Polio remains endemic in Afghanistan, Pakistan and Nigeria. Rees said that over the last few months, there has been a worrying exportation of the wild polio virus to and from Pakistan and Afghanistan.
“We have got widespread, positive environmental sampling in Pakistan,” she said. “And in Afghanistan, because of the more difficult situation there in terms of security, we are unable to access probably as many as a million children for vaccination.”
Separately, there is good news from the African region. The director of WHO’s polio eradication program, Michel Zaffran, noted that the wild polio virus has not been seen in Nigeria since it was last detected more than two years ago.
If this keeps up, he said, the regional certification commission could be able to declare the wild polio virus eradicated from the African region at the end of 2019 or early 2020. He said $4.2 billion would be needed over the next five years to see the last of this disease.
Polio, which has no cure, invades the nervous system and can cause irreversible paralysis within hours. The WHO says polio is transmitted from one person to another through the fecal-oral route, or less frequently by a common vehicle like contaminated food and water. Fever, fatigue, headache, vomiting, stiffness in the neck and limb pain are among polio’s symptoms.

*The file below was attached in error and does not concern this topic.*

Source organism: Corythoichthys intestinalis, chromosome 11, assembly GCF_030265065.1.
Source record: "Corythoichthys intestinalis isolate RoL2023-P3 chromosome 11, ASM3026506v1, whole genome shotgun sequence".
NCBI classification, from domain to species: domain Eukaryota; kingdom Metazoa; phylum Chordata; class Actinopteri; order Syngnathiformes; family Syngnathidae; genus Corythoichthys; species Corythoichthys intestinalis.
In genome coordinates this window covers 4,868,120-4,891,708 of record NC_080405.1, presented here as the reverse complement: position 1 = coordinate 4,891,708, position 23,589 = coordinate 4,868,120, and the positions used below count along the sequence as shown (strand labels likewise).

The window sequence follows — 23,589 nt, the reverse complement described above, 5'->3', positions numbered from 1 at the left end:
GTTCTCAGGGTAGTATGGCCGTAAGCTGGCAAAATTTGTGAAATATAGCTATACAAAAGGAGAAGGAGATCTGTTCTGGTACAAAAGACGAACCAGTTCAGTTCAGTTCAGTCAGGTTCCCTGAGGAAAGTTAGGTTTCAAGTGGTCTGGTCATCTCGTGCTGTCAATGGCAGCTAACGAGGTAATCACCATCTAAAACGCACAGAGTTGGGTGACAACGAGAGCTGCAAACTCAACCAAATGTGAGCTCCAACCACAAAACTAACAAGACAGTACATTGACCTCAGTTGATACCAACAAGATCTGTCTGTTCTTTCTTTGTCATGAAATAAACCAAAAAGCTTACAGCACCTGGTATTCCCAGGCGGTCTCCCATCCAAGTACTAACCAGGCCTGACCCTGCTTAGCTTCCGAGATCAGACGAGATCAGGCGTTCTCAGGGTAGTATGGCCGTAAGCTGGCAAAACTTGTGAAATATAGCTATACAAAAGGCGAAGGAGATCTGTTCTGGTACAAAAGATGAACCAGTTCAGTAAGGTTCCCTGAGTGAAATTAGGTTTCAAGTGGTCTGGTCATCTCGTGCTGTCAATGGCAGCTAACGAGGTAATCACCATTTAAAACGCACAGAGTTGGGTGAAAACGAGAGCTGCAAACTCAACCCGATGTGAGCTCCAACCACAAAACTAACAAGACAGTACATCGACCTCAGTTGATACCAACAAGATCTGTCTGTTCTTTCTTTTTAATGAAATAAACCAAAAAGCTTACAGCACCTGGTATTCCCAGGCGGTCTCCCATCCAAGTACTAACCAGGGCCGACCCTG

Ahead of World AIDS Day, Uganda is recruiting women to participate in a trial of an injectable antiretroviral drug to replace Truvada, a daily pill that has low adherence by users. The trial will assess if the new drug – Cabotegravir – can further reduce the risk of acquiring HIV. Halima Athumani has more from Kampala.
Former New York Mayor Michael Bloomberg’s charity has announced a $50 million donation to help fight the nation’s opioid epidemic.
Bloomberg Philanthropies said over the next three years it will help up to 10 states address the causes of opioid addiction and strengthen prevention and treatment programs. Its initiative involves a partnership with the Centers for Disease Control and Prevention, The Pew Charitable Trusts, Johns Hopkins University and Vital Strategies.
Bloomberg, who has been considering a 2020 Democratic presidential bid, was expected to discuss the funding Friday during his keynote address at The Bloomberg American Health Summit in Washington. A spokeswoman said there was “no stated link” between his political aspirations and the $50 million investment to fight opioids.
Bloomberg’s charity said CDC data shows there were more than 70,000 U.S. drug overdose deaths last year, including more than 47,000 from opioids, the highest numbers on record. It said those numbers are a leading factor in the decline of U.S. life expectancy over the past three years.
Bloomberg called the sobering numbers part of “a national crisis.”
“For the first time since World War I, life expectancy in the U.S. has declined over the past three years — and opioids are a big reason why,” he said. “We cannot sit by and allow this alarming trend to continue — not when so many Americans are being killed in what should be the prime of their lives.”